A personal account of a cooking catastrophe.
When I came to America from my native Germany at age 19, I soon realized there were many things to learn besides a better grasp of the language. One of them being to cook with similar yet different ingredients.
Another thing I learned about were home parties, where women invited their friends to listen to a sales pitch about products such as jewelry, Tupperware, and other household items a woman might be interested in purchasing. After the sales pitch, the hostess would serve refreshments.
I found this system of selling these products intriguing, so I booked a jewelry party at my home, where I would be the hostess and serve a snack.
I decided to make a delicious German butter cream cake. The frosting for this cake is made with butter and either chocolate or vanilla pudding, mixed together until very creamy. I decided to go a step further and make little square of cake with half of them spread with vanilla frosting and decorated with chocolate frosting, and the other half done in reverse. They sure looked pretty!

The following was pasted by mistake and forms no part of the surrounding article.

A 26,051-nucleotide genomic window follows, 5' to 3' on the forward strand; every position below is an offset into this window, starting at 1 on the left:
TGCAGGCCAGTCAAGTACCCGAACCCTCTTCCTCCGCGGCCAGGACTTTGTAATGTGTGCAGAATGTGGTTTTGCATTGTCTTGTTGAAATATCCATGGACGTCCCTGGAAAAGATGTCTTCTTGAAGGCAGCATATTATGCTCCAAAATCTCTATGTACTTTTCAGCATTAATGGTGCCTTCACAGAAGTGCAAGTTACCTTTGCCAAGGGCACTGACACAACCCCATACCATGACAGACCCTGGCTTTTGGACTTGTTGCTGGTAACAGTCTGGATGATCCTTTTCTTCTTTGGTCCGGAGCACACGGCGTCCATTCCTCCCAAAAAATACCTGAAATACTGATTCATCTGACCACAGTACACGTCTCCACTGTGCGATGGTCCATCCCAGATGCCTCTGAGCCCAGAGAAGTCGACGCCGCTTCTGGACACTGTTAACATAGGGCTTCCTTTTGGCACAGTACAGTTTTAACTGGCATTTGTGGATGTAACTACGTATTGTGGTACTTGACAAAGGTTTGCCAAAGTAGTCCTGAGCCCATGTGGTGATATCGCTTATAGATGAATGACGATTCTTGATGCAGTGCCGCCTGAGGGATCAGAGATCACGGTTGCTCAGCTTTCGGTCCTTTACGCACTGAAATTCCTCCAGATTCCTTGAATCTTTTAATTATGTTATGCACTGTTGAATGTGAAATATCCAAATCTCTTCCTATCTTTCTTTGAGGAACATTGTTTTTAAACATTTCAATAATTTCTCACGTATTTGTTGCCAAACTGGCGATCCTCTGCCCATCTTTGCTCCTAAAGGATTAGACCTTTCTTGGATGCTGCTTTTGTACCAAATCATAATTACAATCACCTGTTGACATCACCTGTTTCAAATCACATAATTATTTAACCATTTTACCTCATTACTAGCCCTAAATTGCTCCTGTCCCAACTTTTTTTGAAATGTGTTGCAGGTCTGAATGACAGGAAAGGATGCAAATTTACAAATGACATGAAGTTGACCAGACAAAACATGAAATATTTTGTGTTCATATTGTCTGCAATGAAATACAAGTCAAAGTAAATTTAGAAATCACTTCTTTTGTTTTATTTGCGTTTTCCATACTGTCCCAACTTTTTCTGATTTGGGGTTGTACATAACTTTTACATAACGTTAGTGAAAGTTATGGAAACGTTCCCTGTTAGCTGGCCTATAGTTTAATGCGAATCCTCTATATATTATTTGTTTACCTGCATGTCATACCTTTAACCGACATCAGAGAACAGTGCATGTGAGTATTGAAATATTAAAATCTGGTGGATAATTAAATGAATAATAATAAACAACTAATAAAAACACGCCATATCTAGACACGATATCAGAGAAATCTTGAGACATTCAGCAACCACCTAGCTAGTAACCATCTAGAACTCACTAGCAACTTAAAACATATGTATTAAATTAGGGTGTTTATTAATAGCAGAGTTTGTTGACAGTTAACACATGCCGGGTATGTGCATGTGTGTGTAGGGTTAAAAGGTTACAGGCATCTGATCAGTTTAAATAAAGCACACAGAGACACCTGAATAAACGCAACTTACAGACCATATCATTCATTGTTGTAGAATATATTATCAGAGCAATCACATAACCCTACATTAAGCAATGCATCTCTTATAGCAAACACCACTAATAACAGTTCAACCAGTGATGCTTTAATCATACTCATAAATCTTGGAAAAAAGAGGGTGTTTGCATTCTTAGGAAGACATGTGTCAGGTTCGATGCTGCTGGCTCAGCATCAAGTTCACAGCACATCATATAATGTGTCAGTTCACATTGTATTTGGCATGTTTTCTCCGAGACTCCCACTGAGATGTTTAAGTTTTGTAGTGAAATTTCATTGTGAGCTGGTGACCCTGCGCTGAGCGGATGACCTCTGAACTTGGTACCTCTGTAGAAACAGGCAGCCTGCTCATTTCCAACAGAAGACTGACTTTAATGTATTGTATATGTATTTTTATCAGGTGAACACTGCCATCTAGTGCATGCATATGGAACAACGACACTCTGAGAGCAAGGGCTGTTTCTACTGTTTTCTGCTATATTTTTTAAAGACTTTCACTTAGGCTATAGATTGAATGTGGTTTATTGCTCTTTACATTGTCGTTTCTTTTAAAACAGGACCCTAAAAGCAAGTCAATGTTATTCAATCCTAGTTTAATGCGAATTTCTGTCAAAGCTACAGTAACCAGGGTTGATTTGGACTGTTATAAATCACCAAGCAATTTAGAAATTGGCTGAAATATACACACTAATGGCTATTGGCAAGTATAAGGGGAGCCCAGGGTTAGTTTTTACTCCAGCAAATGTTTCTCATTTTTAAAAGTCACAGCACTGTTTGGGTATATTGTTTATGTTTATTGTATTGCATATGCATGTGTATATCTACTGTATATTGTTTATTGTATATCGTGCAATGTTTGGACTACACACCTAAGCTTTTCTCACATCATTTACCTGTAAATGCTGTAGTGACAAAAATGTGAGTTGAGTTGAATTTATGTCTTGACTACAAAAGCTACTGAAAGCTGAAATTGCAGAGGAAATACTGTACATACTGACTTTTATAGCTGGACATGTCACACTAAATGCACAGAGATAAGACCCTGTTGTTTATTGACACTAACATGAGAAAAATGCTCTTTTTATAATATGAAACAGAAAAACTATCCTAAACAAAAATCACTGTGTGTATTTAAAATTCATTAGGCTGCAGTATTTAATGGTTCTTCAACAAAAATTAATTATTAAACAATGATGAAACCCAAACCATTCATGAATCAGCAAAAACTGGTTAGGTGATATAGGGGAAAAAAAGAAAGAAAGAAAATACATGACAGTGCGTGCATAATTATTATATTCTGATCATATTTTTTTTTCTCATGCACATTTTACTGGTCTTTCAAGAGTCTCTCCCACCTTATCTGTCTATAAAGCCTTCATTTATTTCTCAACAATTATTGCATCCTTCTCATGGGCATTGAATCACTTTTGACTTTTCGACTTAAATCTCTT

When I brought the cakes out for my guests to enjoy, I watched their faces as they took their first bites. Knowing they would love the cakes, I couldn’t wait to see their reactions. What I saw was not what I had expected, however. The women had strange expressions on their faces as they put their forks down.
I took a piece and took a bite to see what the problem was. I’m sure my face formed a similar expression as my guests faces had. The frosting was awful. I couldn’t figure out what I had done wrong, but my sister-in-law soon solved the puzzle for me.
Being unaware that margarine and butter in this country is sometimes salted, unlike in Germany where both are always salt free, I had used regular butter in my frosting, causing it to acquire an unpleasant salty flavor.
I quickly explained to my guests what had happened. After all, I didn’t want them to think that German cakes tasted awful – or that I was a terrible cook.
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